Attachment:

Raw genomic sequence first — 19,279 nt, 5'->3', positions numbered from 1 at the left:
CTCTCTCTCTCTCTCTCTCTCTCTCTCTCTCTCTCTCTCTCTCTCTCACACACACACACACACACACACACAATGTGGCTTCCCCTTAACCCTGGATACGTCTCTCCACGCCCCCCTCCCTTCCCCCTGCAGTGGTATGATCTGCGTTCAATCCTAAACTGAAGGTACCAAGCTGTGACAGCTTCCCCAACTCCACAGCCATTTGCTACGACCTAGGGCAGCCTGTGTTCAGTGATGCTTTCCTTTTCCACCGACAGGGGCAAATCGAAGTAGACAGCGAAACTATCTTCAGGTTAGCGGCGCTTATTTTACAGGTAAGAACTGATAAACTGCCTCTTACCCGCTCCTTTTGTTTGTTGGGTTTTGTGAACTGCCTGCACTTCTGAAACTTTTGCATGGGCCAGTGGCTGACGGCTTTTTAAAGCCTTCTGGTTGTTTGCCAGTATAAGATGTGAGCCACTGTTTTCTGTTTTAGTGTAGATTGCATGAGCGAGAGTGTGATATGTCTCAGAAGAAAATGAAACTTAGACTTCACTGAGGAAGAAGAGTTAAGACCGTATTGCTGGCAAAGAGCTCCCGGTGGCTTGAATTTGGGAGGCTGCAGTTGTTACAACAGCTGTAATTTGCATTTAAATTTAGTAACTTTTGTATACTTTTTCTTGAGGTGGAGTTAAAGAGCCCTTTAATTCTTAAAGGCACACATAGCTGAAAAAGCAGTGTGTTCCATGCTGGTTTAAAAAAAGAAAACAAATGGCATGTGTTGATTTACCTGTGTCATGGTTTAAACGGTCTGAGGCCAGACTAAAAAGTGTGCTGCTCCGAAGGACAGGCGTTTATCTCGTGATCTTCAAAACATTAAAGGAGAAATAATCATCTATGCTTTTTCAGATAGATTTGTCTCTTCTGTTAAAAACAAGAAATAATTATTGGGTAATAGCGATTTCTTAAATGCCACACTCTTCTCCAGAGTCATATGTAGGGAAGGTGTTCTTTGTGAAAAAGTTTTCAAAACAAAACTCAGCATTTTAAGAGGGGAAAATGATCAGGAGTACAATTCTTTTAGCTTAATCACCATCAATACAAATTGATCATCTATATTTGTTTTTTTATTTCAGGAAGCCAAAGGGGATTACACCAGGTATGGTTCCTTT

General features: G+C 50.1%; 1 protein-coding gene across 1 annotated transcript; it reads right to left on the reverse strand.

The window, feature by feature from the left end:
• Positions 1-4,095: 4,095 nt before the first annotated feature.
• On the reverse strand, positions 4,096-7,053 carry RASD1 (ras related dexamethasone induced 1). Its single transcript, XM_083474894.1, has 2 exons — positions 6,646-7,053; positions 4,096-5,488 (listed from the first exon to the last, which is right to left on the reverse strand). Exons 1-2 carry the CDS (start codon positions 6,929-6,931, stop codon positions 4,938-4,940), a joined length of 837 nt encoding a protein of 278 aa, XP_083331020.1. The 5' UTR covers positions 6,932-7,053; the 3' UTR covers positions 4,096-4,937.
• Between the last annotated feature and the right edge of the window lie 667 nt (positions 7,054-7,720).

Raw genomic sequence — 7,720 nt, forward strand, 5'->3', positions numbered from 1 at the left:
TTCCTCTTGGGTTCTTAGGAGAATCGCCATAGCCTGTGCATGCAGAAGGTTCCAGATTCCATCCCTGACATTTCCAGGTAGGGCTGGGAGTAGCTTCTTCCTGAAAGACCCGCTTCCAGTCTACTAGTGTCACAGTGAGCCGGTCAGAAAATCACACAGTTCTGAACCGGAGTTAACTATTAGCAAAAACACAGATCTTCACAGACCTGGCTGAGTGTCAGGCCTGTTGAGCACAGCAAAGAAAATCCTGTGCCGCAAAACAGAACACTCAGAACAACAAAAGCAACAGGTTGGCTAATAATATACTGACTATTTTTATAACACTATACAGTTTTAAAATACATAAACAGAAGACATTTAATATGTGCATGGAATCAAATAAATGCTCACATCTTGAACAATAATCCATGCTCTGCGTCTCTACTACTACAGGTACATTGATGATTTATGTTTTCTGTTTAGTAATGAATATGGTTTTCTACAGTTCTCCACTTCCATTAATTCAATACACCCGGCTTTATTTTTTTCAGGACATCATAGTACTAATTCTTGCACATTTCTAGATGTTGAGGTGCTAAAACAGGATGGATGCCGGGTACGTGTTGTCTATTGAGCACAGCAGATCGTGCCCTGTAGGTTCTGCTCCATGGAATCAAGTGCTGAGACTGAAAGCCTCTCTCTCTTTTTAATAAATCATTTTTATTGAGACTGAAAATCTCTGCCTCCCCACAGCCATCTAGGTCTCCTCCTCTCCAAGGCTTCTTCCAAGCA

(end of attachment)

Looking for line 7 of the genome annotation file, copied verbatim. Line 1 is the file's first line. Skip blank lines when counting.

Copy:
• Between the last annotated feature and the right edge of the window lie 667 nt (positions 7,054-7,720).